Wide base-band (1.5 GHz) RF signal generator
AWG-5000 Series Application Note – RF and Wireless Devices
In the World of Radio Communications, signals are rapidly going to be all digital. This trend is mainly due to the better spectral efficiency that these have, compared to the analog ones. Signals central frequencies, spectral density and bands are increasing to satisfy the growing users demand; thus, devices are becoming more complex and critical in every operation they are requested to cope. For that reason RF Signal generator must be more and more poweful and capable to generare wide base-band signals.
Nevertheless, there are precise standards that must be met to market the product we are developing. This requires a full characterization of components, which, most of times, are quite different from each other and producing a specific test equipment for a single device to test is becoming too much expensive and unfeasible.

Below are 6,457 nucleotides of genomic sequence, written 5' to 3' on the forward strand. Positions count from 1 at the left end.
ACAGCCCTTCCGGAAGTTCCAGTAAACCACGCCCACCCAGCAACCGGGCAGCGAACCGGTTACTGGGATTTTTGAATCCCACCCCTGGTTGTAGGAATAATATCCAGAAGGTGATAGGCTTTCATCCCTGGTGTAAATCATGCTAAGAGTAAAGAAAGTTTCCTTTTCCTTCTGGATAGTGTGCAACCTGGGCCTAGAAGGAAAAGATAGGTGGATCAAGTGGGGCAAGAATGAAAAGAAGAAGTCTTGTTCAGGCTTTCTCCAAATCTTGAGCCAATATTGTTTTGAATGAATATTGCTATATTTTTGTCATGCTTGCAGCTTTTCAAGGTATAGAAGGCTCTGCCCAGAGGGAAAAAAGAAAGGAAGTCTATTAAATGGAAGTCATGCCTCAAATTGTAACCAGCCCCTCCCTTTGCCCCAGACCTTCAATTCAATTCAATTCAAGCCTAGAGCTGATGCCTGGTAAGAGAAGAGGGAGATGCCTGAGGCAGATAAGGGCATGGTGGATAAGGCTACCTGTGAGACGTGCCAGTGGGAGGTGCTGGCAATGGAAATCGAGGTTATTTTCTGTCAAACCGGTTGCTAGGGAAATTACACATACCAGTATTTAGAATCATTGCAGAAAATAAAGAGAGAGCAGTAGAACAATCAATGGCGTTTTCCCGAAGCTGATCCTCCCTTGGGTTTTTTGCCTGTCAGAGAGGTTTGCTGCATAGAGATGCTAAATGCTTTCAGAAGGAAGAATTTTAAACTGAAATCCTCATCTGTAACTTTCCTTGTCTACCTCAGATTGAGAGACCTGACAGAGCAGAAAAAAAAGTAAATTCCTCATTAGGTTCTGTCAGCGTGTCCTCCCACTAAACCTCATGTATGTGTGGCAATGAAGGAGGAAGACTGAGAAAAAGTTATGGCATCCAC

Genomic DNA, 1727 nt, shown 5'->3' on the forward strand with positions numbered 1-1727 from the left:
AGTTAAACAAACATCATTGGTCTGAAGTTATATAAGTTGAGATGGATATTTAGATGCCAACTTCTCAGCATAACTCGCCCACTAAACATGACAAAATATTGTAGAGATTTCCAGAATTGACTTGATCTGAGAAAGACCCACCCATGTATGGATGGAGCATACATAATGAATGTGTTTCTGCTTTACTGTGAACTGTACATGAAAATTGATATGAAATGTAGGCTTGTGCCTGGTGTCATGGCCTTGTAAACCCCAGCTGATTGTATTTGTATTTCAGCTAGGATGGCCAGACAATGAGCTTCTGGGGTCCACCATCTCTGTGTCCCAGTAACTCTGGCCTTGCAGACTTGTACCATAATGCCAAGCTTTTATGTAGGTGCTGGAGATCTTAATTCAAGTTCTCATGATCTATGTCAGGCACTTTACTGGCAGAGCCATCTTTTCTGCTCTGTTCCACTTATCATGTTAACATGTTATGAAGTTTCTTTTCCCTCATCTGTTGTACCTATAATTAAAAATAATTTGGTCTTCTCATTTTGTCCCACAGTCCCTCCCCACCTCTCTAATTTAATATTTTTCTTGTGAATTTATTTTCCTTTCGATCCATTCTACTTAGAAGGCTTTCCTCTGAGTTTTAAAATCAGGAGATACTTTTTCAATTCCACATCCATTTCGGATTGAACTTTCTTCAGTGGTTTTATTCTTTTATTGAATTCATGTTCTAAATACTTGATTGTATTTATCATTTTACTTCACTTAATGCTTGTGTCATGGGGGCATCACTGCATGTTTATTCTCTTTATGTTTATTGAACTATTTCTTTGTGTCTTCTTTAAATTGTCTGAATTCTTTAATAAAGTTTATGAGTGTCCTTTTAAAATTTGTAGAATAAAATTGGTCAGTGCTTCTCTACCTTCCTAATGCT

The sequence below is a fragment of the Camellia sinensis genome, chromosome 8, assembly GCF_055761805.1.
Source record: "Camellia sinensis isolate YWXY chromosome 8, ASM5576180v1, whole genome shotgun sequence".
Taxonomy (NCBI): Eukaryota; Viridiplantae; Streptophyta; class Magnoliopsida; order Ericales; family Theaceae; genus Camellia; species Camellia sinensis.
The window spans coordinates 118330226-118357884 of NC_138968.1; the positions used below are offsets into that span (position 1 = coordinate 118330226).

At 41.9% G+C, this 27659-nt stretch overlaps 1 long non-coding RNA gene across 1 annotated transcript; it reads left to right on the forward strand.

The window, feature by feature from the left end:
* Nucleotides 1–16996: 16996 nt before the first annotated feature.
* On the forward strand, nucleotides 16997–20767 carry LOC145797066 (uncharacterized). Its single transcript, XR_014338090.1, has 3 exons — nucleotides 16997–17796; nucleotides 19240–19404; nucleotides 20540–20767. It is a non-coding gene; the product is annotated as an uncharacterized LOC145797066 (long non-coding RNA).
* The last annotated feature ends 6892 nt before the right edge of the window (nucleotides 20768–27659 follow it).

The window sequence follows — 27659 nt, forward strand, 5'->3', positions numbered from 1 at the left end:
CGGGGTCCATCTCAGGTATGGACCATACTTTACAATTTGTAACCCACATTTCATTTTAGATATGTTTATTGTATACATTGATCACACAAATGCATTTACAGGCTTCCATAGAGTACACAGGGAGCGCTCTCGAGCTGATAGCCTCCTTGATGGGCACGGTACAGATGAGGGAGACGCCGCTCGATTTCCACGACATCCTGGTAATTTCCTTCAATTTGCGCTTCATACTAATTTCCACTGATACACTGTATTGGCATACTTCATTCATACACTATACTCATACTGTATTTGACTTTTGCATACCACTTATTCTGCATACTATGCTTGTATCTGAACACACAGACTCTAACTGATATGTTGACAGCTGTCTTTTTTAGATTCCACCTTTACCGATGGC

Here, the modern state of art ARB Rider AWG-5000 Series Arbitrary Waveform and Function Generators can overcome that problem, providing a flexibility that has never seen before, giving to engineers a powerful instrument to test a big variety of devices and appliances and speeding up test phases and reducing time-to-market.
RF Signal Generator
To transmit and receive information without using a cable, an electromagnetic field can propagate from an antenna to another and carry information on it.
However, the environment in which it pass through can be very noisy and significantly alter the transmitted waveform and, consequently, the data included in it.
Many problems affect the wireless communication, like signal attenuation, distortions, inter-channel interference and, especially in indoor situations or cities with high buildings density, multipath fading across the transmitted bandwidth.